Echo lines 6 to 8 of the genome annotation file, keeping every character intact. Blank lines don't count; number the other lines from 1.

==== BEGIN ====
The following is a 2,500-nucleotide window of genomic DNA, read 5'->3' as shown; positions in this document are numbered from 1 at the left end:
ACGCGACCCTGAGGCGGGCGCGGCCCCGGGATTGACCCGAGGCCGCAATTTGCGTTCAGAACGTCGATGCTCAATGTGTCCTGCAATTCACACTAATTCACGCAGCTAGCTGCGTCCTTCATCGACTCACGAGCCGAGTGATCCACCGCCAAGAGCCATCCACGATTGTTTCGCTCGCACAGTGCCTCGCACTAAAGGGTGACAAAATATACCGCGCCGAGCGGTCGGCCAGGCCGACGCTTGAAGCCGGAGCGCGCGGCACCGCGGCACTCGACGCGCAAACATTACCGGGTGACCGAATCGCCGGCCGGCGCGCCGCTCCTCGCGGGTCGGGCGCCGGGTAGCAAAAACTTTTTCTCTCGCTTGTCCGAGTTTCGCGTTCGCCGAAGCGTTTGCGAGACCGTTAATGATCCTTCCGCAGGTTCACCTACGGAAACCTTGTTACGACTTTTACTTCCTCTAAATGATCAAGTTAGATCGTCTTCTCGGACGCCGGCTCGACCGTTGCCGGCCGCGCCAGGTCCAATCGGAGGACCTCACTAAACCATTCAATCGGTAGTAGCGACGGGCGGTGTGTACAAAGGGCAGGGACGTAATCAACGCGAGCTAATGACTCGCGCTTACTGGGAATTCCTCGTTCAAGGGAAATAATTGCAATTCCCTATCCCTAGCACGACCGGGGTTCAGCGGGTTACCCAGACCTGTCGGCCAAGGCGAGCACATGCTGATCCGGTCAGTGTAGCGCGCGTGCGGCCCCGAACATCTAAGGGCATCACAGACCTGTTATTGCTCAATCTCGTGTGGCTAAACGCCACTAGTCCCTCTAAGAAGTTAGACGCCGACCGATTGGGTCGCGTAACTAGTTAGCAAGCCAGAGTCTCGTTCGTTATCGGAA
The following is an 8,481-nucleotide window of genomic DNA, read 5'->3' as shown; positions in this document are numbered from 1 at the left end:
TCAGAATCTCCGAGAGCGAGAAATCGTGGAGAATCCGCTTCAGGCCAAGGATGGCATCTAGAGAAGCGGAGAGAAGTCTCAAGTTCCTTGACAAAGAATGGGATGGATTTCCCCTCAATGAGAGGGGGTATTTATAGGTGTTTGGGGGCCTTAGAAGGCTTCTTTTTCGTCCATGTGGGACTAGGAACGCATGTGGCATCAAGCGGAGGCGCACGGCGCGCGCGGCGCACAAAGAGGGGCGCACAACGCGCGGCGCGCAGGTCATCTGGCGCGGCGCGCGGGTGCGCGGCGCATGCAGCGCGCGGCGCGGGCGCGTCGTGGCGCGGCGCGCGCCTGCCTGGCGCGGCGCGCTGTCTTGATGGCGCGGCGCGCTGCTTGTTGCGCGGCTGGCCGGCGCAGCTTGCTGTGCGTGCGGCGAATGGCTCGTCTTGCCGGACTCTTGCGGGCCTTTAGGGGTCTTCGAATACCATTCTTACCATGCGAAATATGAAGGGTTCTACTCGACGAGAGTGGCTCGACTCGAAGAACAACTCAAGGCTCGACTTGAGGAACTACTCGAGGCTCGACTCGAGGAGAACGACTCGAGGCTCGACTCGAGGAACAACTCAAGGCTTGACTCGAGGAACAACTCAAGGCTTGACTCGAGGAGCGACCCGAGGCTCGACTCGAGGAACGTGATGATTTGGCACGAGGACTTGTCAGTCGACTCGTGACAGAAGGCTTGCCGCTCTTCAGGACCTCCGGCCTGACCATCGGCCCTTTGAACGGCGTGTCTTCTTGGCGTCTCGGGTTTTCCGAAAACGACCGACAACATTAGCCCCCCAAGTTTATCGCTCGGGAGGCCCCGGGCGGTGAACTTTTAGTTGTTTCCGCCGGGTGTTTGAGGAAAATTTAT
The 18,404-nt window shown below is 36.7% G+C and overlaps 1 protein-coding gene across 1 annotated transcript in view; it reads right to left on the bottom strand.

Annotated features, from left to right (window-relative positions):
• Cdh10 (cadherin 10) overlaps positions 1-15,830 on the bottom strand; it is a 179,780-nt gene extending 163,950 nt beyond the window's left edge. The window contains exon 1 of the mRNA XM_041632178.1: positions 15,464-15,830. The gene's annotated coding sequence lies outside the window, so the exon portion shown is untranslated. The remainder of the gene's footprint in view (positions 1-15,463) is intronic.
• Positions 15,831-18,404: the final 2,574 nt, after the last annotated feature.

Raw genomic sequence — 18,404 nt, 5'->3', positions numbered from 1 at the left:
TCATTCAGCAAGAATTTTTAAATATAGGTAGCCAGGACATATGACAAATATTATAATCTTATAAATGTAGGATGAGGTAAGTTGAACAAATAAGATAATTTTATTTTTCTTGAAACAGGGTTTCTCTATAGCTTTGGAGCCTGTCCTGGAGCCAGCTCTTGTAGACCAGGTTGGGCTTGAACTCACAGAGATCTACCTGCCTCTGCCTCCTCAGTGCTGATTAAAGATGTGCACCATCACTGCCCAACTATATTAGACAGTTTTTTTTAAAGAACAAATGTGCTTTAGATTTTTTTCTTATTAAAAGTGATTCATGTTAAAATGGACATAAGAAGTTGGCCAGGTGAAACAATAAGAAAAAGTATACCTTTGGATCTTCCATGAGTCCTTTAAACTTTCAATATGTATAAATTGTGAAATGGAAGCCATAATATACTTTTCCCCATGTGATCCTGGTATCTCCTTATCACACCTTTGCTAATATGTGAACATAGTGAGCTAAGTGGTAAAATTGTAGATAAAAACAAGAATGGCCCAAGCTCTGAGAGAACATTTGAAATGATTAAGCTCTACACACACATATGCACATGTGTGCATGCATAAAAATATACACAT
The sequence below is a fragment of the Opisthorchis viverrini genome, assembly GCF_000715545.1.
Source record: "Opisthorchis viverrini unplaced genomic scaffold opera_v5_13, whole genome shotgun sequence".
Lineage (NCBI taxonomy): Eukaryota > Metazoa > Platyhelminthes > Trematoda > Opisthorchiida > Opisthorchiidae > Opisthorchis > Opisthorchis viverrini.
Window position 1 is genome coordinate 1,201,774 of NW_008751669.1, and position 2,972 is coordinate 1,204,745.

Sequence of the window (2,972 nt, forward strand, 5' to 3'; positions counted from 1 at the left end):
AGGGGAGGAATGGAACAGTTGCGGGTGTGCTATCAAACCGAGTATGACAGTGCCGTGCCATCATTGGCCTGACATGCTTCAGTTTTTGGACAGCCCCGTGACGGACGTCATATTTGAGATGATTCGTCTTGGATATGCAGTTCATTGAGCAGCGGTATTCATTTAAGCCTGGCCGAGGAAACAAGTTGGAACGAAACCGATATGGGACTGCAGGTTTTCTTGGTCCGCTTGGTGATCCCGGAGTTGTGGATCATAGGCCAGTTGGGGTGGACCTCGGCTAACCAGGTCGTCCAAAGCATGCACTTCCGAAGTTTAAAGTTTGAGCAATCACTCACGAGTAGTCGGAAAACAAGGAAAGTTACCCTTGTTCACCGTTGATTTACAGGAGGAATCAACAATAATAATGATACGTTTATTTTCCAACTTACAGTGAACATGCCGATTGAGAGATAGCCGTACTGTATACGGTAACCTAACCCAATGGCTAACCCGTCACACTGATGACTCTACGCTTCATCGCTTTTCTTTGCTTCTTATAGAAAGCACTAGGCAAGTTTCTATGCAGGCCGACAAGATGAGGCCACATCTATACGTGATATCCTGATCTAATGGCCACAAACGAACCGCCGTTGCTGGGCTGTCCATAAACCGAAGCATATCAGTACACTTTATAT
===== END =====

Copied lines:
Annotated features, from left to right (window-relative positions):
• Cdh10 (cadherin 10) overlaps positions 1-15,830 on the bottom strand; it is a 179,780-nt gene extending 163,950 nt beyond the window's left edge. The window contains exon 1 of the mRNA XM_041632178.1: positions 15,464-15,830. The gene's annotated coding sequence lies outside the window, so the exon portion shown is untranslated. The remainder of the gene's footprint in view (positions 1-15,463) is intronic.
• Positions 15,831-18,404: the final 2,574 nt, after the last annotated feature.